Established food industry vs Soylent


So - I was thinking… When you look at the economy of a single household, you see how much money is spend on food. I have been living in several countries in Europe, and even though in countries like Spain, people eat out more - still a huge amount is spent on food.

Now, enter Soylent. A new player that actually says to the consumer that you can save some of the money, you normally send to food industry. I hope that founders are actually thinking in which ways the established food industry can harass them, and how to counter the harrasment.

Lets say that soylent would become quite popular. Maybe not for everyday use, but (like in my case) some people would use soylent 80% of the time and regual food 20% of the time. Food industry is suddenly seeing the threat.

Then they could:

  • hire a good PR company and starting planting articles about how Soylent may be-very-bad-for-you ™
  • search long enough and find a scientist that actually says that Soylent is a bad idea (no matter what there always is some crackpot some place that will say that)
  • lobby for things like soylent to be classified as medical food, hence having to pass a shitload of FDA-tests (in each part of the world where it is sold) I mean - worst case, this process can take 10 years…
  • search long enough and find someone that actually did get some problems from using soylent (and at some point there will be someone), and make his story LOUD. Maybe find several.

How about transport industry ? Since a huge amount of their turnover is from transporting food(-related stuff) ? How about TV-stations/Magazines/Media that live off doing food-advices, etc. ? I can think of lots of players that would be bothered by such a disruptive technology.

Anyway - those are just my two cents. I have been working in starting small telecommunication companies and believe me - there is no such thing as “free market” or “the best product wins” :slight_smile: The established players have lots of power and can do lots of stuff to stall your growth.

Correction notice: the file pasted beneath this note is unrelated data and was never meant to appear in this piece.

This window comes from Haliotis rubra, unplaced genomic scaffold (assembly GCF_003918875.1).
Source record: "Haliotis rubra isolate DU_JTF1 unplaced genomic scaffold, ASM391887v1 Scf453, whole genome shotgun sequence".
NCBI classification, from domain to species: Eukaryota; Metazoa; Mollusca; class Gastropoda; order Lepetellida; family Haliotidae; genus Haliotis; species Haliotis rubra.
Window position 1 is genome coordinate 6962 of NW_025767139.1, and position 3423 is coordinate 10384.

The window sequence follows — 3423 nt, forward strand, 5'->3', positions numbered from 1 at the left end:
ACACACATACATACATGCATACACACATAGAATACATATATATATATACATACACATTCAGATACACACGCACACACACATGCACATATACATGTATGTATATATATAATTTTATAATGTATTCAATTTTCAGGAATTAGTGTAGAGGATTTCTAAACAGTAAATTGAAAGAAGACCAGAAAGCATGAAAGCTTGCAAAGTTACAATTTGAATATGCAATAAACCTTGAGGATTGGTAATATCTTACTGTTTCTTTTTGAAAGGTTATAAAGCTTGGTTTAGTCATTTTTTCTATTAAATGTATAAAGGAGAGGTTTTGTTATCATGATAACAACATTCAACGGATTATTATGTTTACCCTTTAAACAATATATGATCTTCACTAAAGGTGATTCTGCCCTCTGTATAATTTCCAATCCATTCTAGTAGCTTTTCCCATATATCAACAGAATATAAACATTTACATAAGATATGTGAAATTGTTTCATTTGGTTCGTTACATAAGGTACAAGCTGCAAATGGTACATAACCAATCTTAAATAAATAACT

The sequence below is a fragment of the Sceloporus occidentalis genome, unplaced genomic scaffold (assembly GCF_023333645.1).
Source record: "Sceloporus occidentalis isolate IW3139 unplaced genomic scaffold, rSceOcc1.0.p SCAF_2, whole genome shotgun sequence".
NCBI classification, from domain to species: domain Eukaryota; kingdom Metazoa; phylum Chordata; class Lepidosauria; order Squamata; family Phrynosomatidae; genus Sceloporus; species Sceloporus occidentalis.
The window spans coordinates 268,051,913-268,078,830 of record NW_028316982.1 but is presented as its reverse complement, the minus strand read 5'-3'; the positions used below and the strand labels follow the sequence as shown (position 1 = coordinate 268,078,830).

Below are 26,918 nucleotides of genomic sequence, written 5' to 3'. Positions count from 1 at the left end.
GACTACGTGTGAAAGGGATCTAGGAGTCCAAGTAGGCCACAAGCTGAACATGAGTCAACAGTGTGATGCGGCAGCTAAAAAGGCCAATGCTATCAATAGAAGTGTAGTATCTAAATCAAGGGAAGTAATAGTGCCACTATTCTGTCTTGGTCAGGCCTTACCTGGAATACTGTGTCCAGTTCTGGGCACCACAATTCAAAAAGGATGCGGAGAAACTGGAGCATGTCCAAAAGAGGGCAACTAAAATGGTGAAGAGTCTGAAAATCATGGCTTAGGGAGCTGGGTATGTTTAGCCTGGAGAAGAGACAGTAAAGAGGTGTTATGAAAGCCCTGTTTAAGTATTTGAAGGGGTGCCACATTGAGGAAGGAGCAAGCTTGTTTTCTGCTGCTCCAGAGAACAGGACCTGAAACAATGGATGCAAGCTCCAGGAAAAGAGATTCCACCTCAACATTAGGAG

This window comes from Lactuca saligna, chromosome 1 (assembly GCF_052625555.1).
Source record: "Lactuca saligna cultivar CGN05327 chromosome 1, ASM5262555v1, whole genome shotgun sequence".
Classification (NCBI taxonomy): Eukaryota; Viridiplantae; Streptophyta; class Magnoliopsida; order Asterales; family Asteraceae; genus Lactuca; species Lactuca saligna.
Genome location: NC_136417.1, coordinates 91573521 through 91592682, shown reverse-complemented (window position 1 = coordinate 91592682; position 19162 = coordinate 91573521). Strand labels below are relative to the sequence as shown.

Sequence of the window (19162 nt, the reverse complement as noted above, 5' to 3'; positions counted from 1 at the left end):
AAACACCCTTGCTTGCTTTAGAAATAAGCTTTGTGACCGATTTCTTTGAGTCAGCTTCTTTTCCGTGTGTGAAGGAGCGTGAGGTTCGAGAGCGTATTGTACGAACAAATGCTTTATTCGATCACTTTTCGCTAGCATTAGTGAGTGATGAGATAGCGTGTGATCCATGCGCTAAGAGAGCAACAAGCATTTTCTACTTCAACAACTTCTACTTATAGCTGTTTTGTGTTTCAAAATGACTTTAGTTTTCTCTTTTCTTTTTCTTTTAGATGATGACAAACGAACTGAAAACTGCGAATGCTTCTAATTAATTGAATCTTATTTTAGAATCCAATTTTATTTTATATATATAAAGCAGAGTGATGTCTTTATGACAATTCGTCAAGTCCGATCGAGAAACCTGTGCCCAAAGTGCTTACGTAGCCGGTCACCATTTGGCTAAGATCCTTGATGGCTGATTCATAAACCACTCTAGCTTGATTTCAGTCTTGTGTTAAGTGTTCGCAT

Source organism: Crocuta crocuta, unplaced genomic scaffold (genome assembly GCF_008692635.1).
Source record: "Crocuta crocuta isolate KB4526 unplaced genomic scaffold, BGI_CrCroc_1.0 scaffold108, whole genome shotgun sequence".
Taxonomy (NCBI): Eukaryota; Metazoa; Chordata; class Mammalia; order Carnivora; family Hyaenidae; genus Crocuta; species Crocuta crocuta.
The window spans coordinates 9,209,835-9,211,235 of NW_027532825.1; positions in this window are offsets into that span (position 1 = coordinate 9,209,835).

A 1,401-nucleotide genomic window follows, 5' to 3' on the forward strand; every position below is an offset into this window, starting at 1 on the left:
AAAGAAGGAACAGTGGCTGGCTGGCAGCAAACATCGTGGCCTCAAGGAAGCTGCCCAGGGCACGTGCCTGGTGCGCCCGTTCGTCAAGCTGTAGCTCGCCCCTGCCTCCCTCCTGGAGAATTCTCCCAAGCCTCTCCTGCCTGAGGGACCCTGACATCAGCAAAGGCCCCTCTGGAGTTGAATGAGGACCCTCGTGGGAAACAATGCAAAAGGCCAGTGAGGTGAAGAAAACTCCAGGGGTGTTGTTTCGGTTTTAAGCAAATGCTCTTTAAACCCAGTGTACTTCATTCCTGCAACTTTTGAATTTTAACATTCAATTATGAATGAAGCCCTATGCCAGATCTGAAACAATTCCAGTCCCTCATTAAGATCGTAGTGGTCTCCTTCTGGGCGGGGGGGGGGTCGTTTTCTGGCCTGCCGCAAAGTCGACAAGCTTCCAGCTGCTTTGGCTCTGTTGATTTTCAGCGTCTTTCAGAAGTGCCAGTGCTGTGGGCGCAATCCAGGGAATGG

… but then ofcourse - this scenario is probably 10 years in the future :slight_smile: And I am probably overestimating the impact Soylent can have … but a guy can always dream :smiley:




Interesting thought, matekdk!

Another possible path: The food industry embraces soylent and starts copying the idea. This way, it would become “just another food” - they could make all kinds of flavours, colors and consistencies. Other sectors could play along, advertise for soylent, build soylent distribution networks, …


Haven’t we had the doom and gloom talk yet?

Soylent is not profitable enough to catch the eye of Big Food. If it proves to be a viable product they’ll first try to buy it out and if that fails, build their own.


@ruipacheco: True - this is doom & gloom talk… I guess I am just blown away by the possibilities - and the economical implications for everyone out there - My point is that each disruptive technology can cause existing players to start combatting it to save their own business.

@blinry: You have a good point - first they will try to buy it, then make their own … If they buy it, they can up the price so that everyone is still paying same amount of money for food - and if they make their own, well, they will hope to outcompete the small player and get prices back up.

I mean all of this is just a hypothetical situation - a situation where like 10% of human race uses soylent :slight_smile: I’m sure that the inventors will still make loads of money from this, and that we (consumers) will benefit greatly. But I’m also pretty sure that if it is a huge success, we will be having this talk again in a couple of years :wink: